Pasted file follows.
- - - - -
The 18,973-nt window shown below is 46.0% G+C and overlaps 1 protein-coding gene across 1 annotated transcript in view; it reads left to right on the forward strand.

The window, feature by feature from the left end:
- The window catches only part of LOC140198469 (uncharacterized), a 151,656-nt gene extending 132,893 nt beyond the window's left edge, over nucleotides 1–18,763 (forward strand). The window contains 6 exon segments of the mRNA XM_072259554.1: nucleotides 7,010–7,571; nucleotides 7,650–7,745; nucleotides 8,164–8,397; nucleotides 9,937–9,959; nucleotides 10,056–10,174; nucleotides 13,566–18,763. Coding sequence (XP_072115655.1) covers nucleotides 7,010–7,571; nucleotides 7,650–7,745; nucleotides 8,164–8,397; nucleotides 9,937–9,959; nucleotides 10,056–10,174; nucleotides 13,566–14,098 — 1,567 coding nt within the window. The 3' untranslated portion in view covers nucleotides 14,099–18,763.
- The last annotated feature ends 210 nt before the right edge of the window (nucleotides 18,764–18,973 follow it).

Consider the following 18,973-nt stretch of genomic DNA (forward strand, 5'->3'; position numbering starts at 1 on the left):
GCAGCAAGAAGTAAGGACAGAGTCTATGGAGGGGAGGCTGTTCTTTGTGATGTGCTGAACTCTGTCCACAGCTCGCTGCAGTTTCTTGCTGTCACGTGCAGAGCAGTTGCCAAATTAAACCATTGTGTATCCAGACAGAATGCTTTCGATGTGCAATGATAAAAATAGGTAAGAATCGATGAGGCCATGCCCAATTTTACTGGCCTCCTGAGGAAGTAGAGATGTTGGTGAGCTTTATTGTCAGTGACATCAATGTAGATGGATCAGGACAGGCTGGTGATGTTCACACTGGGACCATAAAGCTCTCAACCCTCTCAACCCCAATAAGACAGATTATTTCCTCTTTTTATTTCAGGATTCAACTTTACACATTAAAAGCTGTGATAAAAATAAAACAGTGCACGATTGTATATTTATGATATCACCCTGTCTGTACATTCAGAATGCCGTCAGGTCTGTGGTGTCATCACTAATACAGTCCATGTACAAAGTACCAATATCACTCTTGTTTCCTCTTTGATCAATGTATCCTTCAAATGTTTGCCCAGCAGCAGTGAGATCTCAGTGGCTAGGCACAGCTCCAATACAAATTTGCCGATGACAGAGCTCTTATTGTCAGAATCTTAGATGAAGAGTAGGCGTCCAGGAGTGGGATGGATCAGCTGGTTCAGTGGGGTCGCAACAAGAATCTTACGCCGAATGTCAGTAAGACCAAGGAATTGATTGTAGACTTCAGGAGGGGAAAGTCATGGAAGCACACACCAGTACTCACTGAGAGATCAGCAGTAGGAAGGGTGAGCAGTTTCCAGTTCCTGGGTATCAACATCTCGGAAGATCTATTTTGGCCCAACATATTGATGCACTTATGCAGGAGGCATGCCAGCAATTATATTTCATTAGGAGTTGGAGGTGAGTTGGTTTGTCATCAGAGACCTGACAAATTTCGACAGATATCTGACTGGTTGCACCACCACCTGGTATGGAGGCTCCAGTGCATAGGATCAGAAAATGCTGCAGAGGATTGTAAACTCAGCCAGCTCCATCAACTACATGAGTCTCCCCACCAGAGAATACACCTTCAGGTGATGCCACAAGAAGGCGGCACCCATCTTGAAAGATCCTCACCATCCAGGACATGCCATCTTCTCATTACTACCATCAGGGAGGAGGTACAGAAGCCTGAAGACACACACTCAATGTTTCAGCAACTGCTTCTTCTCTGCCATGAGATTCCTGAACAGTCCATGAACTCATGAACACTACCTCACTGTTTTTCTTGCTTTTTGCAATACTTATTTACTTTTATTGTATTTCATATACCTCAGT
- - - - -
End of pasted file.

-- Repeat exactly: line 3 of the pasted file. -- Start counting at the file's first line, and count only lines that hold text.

- The window catches only part of LOC140198469 (uncharacterized), a 151,656-nt gene extending 132,893 nt beyond the window's left edge, over nucleotides 1–18,763 (forward strand). The window contains 6 exon segments of the mRNA XM_072259554.1: nucleotides 7,010–7,571; nucleotides 7,650–7,745; nucleotides 8,164–8,397; nucleotides 9,937–9,959; nucleotides 10,056–10,174; nucleotides 13,566–18,763. Coding sequence (XP_072115655.1) covers nucleotides 7,010–7,571; nucleotides 7,650–7,745; nucleotides 8,164–8,397; nucleotides 9,937–9,959; nucleotides 10,056–10,174; nucleotides 13,566–14,098 — 1,567 coding nt within the window. The 3' untranslated portion in view covers nucleotides 14,099–18,763.